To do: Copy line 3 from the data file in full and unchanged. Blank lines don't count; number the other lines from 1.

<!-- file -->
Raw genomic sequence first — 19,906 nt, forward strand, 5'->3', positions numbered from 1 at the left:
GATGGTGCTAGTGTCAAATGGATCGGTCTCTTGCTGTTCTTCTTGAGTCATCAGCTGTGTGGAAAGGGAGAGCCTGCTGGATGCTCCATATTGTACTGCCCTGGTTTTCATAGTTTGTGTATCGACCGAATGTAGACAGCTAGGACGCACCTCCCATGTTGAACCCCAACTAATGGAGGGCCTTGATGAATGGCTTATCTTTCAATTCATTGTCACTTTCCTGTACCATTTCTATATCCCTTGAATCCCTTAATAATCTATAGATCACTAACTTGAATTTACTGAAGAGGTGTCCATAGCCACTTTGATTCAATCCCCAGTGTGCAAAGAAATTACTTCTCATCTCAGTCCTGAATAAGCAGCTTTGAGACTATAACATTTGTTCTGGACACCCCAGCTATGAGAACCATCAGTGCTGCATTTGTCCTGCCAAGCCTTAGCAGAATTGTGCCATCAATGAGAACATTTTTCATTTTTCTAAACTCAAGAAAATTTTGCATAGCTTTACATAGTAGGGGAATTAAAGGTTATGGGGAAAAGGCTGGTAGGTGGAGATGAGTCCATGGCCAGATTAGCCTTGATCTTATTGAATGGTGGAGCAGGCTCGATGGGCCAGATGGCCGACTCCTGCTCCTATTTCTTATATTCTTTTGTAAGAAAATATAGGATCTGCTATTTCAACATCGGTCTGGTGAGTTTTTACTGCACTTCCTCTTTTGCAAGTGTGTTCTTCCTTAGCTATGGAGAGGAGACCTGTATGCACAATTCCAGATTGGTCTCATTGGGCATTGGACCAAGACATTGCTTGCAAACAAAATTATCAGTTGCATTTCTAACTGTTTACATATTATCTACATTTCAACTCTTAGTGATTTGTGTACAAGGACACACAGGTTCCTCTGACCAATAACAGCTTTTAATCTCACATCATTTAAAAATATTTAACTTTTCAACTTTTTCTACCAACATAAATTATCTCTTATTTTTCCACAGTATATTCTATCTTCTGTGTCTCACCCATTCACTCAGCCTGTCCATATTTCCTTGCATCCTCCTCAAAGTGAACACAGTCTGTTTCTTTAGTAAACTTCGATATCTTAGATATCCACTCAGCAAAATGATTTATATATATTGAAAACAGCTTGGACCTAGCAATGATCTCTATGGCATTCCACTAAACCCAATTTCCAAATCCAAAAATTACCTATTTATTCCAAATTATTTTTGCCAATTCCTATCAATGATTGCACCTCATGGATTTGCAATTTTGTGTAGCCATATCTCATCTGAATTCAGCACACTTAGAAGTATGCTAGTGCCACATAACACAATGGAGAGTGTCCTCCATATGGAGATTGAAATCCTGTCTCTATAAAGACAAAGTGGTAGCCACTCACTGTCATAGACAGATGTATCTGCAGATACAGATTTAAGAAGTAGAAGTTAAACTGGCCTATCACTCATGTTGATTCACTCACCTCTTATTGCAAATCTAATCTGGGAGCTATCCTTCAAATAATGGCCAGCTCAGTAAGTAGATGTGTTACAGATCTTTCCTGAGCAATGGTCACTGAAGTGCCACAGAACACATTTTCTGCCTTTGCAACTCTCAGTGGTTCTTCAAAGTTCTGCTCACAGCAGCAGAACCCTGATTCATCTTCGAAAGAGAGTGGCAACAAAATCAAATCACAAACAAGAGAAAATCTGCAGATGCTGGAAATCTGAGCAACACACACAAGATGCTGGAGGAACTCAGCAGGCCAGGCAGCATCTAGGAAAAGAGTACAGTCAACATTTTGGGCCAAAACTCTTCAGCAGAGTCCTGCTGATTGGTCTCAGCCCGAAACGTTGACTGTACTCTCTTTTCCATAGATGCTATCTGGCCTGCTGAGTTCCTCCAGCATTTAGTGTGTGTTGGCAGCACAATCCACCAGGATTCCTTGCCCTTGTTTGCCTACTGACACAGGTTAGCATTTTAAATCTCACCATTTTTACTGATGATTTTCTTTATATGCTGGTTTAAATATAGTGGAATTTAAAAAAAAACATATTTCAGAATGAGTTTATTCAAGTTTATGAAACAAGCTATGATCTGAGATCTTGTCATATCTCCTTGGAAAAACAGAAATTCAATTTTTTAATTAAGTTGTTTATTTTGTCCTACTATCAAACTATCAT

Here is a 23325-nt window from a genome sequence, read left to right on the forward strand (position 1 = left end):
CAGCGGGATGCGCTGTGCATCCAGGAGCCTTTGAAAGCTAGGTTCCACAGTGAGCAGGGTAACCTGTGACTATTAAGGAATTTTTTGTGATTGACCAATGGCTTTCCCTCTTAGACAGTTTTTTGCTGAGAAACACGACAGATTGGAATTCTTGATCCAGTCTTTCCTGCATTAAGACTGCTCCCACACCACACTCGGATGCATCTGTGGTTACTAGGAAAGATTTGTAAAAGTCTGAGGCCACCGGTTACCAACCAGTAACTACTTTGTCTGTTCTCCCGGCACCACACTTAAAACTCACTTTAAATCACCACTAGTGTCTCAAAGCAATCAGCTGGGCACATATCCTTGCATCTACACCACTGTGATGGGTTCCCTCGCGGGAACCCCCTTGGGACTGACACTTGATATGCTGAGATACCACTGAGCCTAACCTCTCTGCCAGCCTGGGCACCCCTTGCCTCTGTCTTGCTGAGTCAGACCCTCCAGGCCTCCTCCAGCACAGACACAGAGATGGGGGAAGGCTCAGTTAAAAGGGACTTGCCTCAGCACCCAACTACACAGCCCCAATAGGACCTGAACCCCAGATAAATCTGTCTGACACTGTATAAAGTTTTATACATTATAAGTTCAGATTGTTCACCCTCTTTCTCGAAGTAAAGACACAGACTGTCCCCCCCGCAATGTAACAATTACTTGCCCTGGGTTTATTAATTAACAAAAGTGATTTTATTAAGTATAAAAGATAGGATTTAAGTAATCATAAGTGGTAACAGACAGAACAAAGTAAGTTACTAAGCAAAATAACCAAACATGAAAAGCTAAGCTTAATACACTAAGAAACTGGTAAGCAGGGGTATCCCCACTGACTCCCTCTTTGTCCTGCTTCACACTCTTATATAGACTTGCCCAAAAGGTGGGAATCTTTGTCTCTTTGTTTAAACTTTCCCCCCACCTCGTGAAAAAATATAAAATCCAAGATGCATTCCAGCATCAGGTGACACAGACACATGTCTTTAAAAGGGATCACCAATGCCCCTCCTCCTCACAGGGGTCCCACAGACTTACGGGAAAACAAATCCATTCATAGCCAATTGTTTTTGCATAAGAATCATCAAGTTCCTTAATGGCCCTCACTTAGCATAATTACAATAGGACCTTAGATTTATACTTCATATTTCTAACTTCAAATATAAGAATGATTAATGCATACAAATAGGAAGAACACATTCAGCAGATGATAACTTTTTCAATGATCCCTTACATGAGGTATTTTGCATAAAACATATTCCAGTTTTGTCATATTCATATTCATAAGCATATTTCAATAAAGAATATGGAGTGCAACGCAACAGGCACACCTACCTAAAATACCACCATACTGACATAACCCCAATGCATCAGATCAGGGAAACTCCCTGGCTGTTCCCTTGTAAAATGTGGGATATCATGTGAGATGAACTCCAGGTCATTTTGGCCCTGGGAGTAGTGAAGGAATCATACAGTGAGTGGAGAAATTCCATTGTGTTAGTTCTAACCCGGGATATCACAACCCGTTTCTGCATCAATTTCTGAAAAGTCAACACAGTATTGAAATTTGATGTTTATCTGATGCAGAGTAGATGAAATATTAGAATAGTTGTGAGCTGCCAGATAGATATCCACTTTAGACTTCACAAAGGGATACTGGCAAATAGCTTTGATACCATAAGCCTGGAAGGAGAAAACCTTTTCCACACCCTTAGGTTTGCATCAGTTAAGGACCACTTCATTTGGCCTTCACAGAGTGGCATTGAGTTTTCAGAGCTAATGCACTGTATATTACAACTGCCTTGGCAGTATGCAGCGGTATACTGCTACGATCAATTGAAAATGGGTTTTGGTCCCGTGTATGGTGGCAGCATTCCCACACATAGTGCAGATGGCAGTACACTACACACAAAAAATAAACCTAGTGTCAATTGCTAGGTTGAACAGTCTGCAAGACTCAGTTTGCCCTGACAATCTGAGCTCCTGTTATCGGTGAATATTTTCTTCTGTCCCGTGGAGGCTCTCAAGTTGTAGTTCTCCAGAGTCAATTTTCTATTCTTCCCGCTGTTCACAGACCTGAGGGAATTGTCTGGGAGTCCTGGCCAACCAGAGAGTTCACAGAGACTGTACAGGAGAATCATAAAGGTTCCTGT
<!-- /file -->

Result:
Here is a 23325-nt window from a genome sequence, read left to right on the forward strand (position 1 = left end):